Will these foods help your cat’s poop?


A Nestlé Purina-funded study found that its own therapeutic food was more effective, when compared with a Hill’s Science Diet food in feeding trials. Sixteen cats (15 completed the study) with chronic diarrhea were alternately fed the two foods for four weeks in a double-blind clinical trial. Surprised?

The study found that dietary fat did not affect the “output” so to speak; a low fat diet was originally thought to be important in managing feline GI issues. The Purina diet contains Omega 3 fatty acids, which have an anti-inflammatory effect.

The two foods used in the study were Hill’s Prescription i/d Feline and Purina Veterinary Diets EN Gastrointestinal Feline Formula.

Do we need to offer our opinions here? The ingredients speak for themselves.

PurinaPurina Veterinary Diets EN Gastrointestinal Feline Formula: Poultry by-products, liver, water sufficient for processing, turkey, rice, oat fiber, calcium gluconate, fish oil, guar gum, potassium chloride, salt, carrageenan, Vitamin E supplement, taurine, calcium phosphate, zinc sulfate, thiamine mononitrate, ferrous sulfate, niacin, copper sulfate, manganese sulfate, calcium pantothenate, Vitamin A supplement, menadione sodium bisulfite complex (source of Vitamin K activity), pyridoxine hydrochloride, riboflavin supplement, Vitamin B-12 supplement, biotin, folic acid, Vitamin D-3 supplement, potassium iodide.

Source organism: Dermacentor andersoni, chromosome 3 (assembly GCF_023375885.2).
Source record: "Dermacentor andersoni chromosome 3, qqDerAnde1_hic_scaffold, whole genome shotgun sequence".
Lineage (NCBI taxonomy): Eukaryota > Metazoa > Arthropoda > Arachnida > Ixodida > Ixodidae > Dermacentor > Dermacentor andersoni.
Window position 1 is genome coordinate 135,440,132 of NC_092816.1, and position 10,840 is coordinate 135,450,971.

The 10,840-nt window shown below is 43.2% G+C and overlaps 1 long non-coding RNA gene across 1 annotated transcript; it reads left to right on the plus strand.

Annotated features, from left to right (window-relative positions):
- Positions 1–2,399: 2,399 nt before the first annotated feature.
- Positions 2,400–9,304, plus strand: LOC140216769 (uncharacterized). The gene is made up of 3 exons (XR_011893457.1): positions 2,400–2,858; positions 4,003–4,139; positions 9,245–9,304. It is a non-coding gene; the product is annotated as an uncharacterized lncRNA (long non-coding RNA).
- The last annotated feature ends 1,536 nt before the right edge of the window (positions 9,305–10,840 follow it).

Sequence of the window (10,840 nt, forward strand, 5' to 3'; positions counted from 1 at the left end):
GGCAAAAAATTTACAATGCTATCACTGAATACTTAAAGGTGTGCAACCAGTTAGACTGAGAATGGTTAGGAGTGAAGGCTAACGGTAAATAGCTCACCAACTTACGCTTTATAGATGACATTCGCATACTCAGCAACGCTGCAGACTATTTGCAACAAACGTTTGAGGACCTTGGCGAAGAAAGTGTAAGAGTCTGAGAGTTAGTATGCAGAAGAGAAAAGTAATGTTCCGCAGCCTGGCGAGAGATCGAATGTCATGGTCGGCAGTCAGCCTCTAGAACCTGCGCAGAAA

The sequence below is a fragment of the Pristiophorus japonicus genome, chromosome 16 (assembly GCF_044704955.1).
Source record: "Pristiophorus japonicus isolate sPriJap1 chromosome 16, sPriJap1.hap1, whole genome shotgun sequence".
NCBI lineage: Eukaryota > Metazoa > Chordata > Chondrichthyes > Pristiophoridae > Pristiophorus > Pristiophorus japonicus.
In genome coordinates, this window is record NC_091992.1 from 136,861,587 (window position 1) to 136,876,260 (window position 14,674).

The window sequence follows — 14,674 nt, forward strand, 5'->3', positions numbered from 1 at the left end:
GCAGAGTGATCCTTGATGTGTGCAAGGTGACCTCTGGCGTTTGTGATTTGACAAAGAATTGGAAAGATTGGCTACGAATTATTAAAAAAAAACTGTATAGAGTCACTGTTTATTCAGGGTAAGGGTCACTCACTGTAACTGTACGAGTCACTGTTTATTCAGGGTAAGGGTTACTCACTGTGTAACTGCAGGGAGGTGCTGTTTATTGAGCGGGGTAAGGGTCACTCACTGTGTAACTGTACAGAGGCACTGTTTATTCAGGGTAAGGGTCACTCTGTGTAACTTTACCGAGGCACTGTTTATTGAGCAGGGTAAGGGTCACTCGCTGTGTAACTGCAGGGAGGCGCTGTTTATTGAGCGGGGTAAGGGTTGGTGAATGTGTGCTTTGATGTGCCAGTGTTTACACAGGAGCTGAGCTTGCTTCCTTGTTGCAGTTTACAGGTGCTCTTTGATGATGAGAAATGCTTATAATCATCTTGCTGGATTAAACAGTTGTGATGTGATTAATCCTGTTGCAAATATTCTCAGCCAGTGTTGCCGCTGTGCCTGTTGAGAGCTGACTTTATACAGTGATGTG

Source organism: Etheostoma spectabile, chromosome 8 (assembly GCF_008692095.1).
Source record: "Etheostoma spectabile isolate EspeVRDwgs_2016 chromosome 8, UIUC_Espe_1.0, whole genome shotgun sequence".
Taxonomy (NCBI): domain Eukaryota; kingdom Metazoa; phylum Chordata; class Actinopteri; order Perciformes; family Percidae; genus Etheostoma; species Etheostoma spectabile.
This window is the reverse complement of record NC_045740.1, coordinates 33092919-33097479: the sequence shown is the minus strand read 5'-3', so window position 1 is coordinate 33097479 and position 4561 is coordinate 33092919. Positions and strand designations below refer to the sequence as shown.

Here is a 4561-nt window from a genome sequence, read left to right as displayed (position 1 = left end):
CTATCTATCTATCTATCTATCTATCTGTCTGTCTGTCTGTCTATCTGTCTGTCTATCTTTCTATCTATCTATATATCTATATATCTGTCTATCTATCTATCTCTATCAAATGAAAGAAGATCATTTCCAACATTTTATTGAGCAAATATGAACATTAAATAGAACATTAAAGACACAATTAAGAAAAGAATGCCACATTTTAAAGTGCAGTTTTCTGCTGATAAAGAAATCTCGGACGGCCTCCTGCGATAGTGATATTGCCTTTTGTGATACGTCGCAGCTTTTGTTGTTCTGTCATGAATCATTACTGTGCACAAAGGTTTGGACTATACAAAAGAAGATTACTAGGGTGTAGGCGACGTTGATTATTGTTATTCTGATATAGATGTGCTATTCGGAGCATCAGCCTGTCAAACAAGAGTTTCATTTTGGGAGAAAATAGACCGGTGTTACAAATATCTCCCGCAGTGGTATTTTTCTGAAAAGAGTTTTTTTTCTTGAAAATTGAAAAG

Hill’s Prescription i/d Feline: Water, Pork Liver, Pork By-Products, Chicken, Wheat Flour, Chicken Fat Hills(preserved with mixed tocopherols and citric acid), Corn Starch, Brewers Rice, Dried Beet Pulp, Chicken Liver Flavor, Dicalcium Phosphate, Calcium Carbonate, Powdered Cellulose, Guar Gum, Potassium Chloride, Taurine, Choline Chloride, Iodized Salt, Vitamin E Supplement, DL-Methionine, Thiamine Mononitrate, Ascorbic Acid (source of vitamin C), Zinc Oxide, Ferrous Sulfate, Niacin, Beta-Carotene, Manganous Oxide, Pyridoxine Hydrochloride, Calcium Pantothenate, Vitamin B12 Supplement, Riboflavin, Biotin, Vitamin D3 Supplement, Folic Acid, Calcium Iodate.

If Omega 3 fatty acid is the miracle ingredient that controls feline diarrhea, it’s something that can be easily added to an existing diet. Many cat owners already add it to homemade diets or use it as a supplement to a quality grain-free commercial canned food.

Dr. Karen Becker’s article here discusses the benefits of supplements for pets, stating that they can benefit joint health, skins and coat, liver and kidney support, and yes, GI tract.

Once again it looks as if the big commercial pet food manufacturers are relying formulas with less than stellar ingredients as a cure-all rather than food with wholesome ingredients..

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About ExclusivelyCats
Sally Bahner is an expert in all aspects of cat care: Writer, consultant, speaker, instructor.

2 Responses to Will these foods help your cat’s poop?

  1. Jane Ehrlich says:

    This is an advertisement for Purina.

    Jane Ehrlich, Cattitude Feline Behavior

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